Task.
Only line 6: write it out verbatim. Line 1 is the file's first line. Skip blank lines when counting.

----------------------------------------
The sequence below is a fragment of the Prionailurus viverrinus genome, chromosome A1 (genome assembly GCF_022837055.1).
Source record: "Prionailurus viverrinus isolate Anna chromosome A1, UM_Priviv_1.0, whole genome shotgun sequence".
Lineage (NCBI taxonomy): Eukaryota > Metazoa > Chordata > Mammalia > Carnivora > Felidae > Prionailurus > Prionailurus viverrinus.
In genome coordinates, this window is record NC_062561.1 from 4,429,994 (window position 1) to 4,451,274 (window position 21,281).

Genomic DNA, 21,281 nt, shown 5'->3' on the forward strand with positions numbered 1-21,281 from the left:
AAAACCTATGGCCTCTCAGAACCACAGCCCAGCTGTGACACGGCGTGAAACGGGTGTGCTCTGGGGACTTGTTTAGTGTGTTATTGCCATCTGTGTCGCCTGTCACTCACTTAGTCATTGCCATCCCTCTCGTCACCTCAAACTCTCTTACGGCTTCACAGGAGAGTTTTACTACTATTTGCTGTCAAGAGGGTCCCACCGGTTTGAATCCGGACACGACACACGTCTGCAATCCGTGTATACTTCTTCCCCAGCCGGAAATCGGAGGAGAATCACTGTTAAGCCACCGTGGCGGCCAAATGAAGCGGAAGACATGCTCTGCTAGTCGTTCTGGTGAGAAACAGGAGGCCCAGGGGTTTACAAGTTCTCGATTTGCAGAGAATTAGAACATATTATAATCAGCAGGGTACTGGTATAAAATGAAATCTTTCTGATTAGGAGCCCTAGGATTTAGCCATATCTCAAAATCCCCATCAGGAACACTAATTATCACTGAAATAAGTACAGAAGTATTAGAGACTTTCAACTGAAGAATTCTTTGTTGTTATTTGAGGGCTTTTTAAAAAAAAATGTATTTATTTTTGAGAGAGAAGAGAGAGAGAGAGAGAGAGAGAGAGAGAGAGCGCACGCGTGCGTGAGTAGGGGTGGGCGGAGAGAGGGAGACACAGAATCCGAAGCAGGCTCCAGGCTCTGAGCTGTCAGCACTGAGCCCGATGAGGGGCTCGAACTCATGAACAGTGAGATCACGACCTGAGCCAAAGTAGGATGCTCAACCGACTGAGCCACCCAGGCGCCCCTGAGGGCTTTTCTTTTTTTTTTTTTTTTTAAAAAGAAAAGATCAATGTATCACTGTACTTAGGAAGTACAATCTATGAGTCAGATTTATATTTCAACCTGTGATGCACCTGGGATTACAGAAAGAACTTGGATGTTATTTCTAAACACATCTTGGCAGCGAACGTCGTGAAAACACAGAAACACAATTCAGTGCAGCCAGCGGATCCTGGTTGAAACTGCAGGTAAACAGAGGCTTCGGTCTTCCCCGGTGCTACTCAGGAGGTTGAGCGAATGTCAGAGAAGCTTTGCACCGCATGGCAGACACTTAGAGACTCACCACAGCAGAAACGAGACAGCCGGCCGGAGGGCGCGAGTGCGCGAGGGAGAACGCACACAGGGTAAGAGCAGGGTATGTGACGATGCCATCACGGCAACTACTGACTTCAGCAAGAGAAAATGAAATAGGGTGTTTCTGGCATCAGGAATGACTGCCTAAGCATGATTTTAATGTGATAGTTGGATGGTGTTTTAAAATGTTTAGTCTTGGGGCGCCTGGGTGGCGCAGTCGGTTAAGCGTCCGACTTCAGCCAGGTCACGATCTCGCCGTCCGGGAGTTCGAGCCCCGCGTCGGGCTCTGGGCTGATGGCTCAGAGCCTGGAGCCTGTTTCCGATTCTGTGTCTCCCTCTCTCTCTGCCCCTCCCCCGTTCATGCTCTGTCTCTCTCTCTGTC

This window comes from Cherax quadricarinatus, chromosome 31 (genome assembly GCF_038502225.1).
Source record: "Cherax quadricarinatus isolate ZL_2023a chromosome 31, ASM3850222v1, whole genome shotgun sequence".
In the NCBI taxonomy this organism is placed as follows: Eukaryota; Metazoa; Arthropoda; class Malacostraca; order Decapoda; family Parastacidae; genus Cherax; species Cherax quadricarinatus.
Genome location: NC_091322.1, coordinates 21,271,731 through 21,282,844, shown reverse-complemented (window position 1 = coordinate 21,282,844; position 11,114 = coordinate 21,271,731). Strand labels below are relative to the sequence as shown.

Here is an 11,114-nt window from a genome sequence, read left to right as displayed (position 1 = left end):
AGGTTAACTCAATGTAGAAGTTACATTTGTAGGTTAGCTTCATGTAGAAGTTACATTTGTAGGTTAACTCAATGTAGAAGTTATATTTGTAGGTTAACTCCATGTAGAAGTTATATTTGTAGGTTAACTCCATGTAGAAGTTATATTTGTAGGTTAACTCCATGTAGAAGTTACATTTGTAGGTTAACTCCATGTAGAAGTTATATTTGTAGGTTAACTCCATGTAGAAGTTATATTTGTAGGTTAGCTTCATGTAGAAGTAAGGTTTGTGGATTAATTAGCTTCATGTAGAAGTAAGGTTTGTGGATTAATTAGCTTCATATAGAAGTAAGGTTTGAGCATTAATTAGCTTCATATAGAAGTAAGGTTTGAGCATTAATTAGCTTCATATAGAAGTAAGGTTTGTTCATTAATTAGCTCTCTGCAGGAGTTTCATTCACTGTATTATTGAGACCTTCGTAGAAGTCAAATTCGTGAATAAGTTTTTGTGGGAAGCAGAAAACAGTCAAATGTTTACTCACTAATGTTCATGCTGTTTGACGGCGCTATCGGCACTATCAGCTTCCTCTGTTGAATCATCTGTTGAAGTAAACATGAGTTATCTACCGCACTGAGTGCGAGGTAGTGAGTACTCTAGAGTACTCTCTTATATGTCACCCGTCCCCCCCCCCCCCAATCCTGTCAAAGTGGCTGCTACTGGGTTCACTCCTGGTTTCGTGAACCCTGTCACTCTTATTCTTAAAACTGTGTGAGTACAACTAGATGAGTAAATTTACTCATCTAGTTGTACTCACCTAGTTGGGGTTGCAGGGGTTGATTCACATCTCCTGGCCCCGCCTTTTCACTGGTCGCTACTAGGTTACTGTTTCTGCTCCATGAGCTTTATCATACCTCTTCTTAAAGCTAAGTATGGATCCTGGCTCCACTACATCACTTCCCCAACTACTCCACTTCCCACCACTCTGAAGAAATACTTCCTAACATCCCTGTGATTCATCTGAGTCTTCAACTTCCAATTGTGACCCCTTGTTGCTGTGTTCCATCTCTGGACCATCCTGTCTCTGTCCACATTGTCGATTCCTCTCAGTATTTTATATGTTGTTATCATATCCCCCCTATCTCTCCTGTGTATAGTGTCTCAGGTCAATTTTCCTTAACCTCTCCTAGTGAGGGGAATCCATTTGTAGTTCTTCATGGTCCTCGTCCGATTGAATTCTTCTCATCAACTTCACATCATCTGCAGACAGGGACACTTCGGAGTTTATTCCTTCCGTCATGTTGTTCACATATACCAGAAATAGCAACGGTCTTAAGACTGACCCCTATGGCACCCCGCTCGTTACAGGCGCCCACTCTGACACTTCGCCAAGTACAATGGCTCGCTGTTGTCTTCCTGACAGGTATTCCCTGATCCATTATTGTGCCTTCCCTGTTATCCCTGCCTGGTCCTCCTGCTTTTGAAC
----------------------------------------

AAAACCTATGGCCTCTCAGAACCACAGCCCAGCTGTGACACGGCGTGAAACGGGTGTGCTCTGGGGACTTGTTTAGTGTGTTATTGCCATCTGTGTCGCCTGTCACTCACTTAGTCATTGCCATCCCTCTCGTCACCTCAAACTCTCTTACGGCTTCACAGGAGAGTTTTACTACTATTTGCTGTCAAGAGGGTCCCACCGGTTTGAATCCGGACACGACACACGTCTGCAATCCGTGTATACTTCTTCCCCAGCCGGAAATCGGAGGAGAATCACTGTTAAGCCACCGTGGCGGCCAAATGAAGCGGAAGACATGCTCTGCTAGTCGTTCTGGTGAGAAACAGGAGGCCCAGGGGTTTACAAGTTCTCGATTTGCAGAGAATTAGAACATATTATAATCAGCAGGGTACTGGTATAAAATGAAATCTTTCTGATTAGGAGCCCTAGGATTTAGCCATATCTCAAAATCCCCATCAGGAACACTAATTATCACTGAAATAAGTACAGAAGTATTAGAGACTTTCAACTGAAGAATTCTTTGTTGTTATTTGAGGGCTTTTTAAAAAAAAATGTATTTATTTTTGAGAGAGAAGAGAGAGAGAGAGAGAGAGAGAGAGAGAGAGCGCACGCGTGCGTGAGTAGGGGTGGGCGGAGAGAGGGAGACACAGAATCCGAAGCAGGCTCCAGGCTCTGAGCTGTCAGCACTGAGCCCGATGAGGGGCTCGAACTCATGAACAGTGAGATCACGACCTGAGCCAAAGTAGGATGCTCAACCGACTGAGCCACCCAGGCGCCCCTGAGGGCTTTTCTTTTTTTTTTTTTTTTTAAAAAGAAAAGATCAATGTATCACTGTACTTAGGAAGTACAATCTATGAGTCAGATTTATATTTCAACCTGTGATGCACCTGGGATTACAGAAAGAACTTGGATGTTATTTCTAAACACATCTTGGCAGCGAACGTCGTGAAAACACAGAAACACAATTCAGTGCAGCCAGCGGATCCTGGTTGAAACTGCAGGTAAACAGAGGCTTCGGTCTTCCCCGGTGCTACTCAGGAGGTTGAGCGAATGTCAGAGAAGCTTTGCACCGCATGGCAGACACTTAGAGACTCACCACAGCAGAAACGAGACAGCCGGCCGGAGGGCGCGAGTGCGCGAGGGAGAACGCACACAGGGTAAGAGCAGGGTATGTGACGATGCCATCACGGCAACTACTGACTTCAGCAAGAGAAAATGAAATAGGGTGTTTCTGGCATCAGGAATGACTGCCTAAGCATGATTTTAATGTGATAGTTGGATGGTGTTTTAAAATGTTTAGTCTTGGGGCGCCTGGGTGGCGCAGTCGGTTAAGCGTCCGACTTCAGCCAGGTCACGATCTCGCCGTCCGGGAGTTCGAGCCCCGCGTCGGGCTCTGGGCTGATGGCTCAGAGCCTGGAGCCTGTTTCCGATTCTGTGTCTCCCTCTCTCTCTGCCCCTCCCCCGTTCATGCTCTGTCTCTCTCTCTGTC